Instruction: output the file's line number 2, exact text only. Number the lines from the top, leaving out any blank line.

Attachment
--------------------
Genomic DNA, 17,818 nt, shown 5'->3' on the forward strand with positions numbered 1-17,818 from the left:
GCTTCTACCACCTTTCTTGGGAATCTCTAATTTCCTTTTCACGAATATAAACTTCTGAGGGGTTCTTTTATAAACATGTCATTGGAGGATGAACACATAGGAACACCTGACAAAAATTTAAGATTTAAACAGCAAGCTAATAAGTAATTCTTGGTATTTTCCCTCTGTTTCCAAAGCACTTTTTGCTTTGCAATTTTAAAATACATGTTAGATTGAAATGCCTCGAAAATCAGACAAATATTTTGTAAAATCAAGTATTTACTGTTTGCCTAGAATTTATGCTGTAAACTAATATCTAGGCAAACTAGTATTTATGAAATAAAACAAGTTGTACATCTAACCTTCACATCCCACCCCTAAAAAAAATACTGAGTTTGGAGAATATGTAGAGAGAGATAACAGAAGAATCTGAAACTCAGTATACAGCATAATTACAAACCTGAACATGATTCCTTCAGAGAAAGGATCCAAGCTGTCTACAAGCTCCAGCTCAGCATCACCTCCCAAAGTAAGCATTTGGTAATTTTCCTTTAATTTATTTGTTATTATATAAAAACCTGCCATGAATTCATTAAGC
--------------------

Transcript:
GCTTCTACCACCTTTCTTGGGAATCTCTAATTTCCTTTTCACGAATATAAACTTCTGAGGGGTTCTTTTATAAACATGTCATTGGAGGATGAACACATAGGAACACCTGACAAAAATTTAAGATTTAAACAGCAAGCTAATAAGTAATTCTTGGTATTTTCCCTCTGTTTCCAAAGCACTTTTTGCTTTGCAATTTTAAAATACATGTTAGATTGAAATGCCTCGAAAATCAGACAAATATTTTGTAAAATCAAGTATTTACTGTTTGCCTAGAATTTATGCTGTAAACTAATATCTAGGCAAACTAGTATTTATGAAATAAAACAAGTTGTACATCTAACCTTCACATCCCACCCCTAAAAAAAATACTGAGTTTGGAGAATATGTAGAGAGAGATAACAGAAGAATCTGAAACTCAGTATACAGCATAATTACAAACCTGAACATGATTCCTTCAGAGAAAGGATCCAAGCTGTCTACAAGCTCCAGCTCAGCATCACCTCCCAAAGTAAGCATTTGGTAATTTTCCTTTAATTTATTTGTTATTATATAAAAACCTGCCATGAATTCATTAAGC